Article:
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Q: What do you know about the divisor when the quotient of two numbers is the same as the dividend?

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the number is 0

0.0244

The three parts to a division problem are: Dividend, Divisor, and Qoutient. To calculate the value of any of the terms, two of the terms need to be known values. To calculate the dividend, multiply the quotient by the divisor.

If there is no remainder, you can use the relation:dividend = divisor x quotient If you ONLY know the divisor, you don't have enough information; though you can make up any number for the quotient, and multiply them together to get the dividend.

i dont know so you divied the

A sentence can say "The divisor in this division problem is 26". The word 'divisor' is a mathematics vocabulary that people get confused with 'dividend'. I hope you don't get mixed up with those similar words. By the way, 'dividend' means the number you are going to divide the divisor to get a quotient. A quotient is an answer to a division problem.That's all the vocabulary you need to know for a division problem.

Dividend divided by divisor equals quotient

Ask againA quotient is the result of division. We need another number. And we need to know which is the dividend and which is the divisor.

There are only two numbers in that case. For example 5 x 5 = 25 and 25/5 = 5. The fact family has only two sentences. Now from the equation it indicates that the product of the same numbers gives the dividend or dividend divided by divisor is the same number as the divisor since there are only two numbers in the fact family.

The dividend is the numerator and the divisor is the denominator. Basically, you divide the top number (numerator) by the bottom number (denominator).

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The easiest way to find the greatest common denominator of two integers with a computer program is to use the Euclidean algorithm. Of the most popular methods of finding the GCD of two numbers, the Euclidean algorithm does it with the least amount of work and requires the least amount of code.In order to understand the Euclidean algorithm, you'll need to know a few division terms:The dividend is the number to be divided.The divisor is the number being divided by.The quotient is the number of times the divisor divides into the dividend.The remainder is the amount "left over" when the divisor cannot go into the dividend an integral number of times.18A divided by 12B gives a quotient of 1C and a remainder of 6D. A is the dividend, B is the divisor, C is the quotient, and D is the remainder.The Euclidean algorithm works like this:Check if either of the two integers is 0. If so, there is no solution (Ø), as a number cannot share a GCD with zero. Besides, division by zero is a big no-no.Check if either of the two integers is 1. If so, 1 is the GCD.Divide the larger of the two integers by the smaller.Divide the divisor of the previous division operation by the remainder of the previous operation.Repeat step four until the remainder equals zero. When the remainder equals zero, the divisor of the last operation is the GCD.If you still don't get it, try looking at the Euclidean algorithm in action:Find the GCD of 84 and 18.Check to see if either 84 or 18 is equal to 0. Nope. Continue on...Check to see if either 84 or 18 is equal to 1. Nope. Continue on...Since 84 is larger than 18, divide 84 by 18. Quotient is 4, remainder is 12.Take the divisor of the last operation (18) and divide it by the remainder of the last operation (12). Quotient is 1, remainder is 6.Take the divisor of the last operation (12) and divide it by the remainder of the last operation (6). Quotient is 2, remainder is 0.When the remainder is 0, the divisor of the last operation is the GCD. So the GCD in this case is 6.You should now have a good grasp of how the Euclidean algorithm works. Now we need to turn it into code. We'll need three variables, all of them integers:int divisor, dividend, remainder;The purpose of the variables is self-explanatory. Next, we need to make a few decisions. We need to decide if the dividend or the divisor is 0. If that test is passed, then we need to decide if the dividend or the divisor is 1. If that test is passed, then we need make sure that dividend is larger than divisor.if(dividend 1) {printf("The GCD is 1.\n");}// Make sure the dividend is greater than the divisor.if(divisor > dividend) {remainder = dividend;dividend = divisor;divisor = remainder;}// Calculate the GCD.while(remainder != 0) {remainder = dividend % divisor;dividend = divisor;divisor = remainder;}// Display the answer to the user.printf("The GCD is %i.\n", dividend);}And the GCD lived happily ever after. The end.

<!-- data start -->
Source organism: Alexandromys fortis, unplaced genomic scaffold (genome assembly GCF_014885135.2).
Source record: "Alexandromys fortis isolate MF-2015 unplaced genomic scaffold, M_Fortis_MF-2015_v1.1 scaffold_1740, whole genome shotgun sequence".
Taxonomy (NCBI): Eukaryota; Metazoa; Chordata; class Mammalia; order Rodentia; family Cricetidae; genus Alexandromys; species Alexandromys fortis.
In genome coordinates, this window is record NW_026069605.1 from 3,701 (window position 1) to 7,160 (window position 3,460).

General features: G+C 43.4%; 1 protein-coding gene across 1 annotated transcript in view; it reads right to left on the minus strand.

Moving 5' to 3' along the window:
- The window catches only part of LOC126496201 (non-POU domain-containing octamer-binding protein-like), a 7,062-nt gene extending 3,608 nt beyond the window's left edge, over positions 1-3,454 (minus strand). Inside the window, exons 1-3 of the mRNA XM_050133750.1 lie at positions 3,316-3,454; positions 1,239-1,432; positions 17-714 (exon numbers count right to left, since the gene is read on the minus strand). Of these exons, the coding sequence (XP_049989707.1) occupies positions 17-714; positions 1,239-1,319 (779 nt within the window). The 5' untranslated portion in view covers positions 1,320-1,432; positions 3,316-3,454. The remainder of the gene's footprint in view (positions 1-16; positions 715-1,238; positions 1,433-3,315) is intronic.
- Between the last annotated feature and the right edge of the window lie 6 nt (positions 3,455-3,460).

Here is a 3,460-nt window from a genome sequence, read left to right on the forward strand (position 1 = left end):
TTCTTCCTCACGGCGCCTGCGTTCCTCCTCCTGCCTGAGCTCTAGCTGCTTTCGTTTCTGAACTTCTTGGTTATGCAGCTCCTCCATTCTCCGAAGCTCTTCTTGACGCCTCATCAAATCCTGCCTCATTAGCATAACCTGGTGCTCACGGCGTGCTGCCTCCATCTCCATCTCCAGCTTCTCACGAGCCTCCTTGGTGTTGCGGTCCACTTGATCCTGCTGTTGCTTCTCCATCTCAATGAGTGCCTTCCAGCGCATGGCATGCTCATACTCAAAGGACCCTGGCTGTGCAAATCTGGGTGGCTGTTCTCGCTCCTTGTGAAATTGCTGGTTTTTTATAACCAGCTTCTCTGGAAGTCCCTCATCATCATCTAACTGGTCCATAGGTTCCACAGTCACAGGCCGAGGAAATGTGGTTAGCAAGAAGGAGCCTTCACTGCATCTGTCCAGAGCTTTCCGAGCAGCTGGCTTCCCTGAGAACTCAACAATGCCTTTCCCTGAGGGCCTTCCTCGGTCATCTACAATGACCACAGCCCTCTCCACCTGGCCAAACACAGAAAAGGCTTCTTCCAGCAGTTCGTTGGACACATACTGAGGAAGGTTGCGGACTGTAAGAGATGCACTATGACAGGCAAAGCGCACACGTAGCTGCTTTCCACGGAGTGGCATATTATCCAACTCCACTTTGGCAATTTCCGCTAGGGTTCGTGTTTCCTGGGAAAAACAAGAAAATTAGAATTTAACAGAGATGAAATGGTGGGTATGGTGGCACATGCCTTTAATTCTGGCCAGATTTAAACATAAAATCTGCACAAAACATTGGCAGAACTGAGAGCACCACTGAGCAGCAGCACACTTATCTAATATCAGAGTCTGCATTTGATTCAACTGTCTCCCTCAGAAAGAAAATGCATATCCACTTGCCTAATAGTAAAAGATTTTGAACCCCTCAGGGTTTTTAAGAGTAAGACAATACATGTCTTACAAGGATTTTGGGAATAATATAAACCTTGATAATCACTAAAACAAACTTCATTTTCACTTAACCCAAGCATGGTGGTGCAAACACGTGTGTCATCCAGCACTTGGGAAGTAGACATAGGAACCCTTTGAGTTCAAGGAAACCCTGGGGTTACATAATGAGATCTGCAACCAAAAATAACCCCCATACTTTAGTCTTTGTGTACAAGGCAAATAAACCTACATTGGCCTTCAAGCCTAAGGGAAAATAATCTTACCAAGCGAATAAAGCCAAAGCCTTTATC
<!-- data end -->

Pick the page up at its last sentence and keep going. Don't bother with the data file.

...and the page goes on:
The quotient is what you get when you divide two numbers. If both numbers are positive, the quotient will be positive. If both numbers are negative, the quotient will be positive. If one number is positive and one number is negative, their quotient will be negative.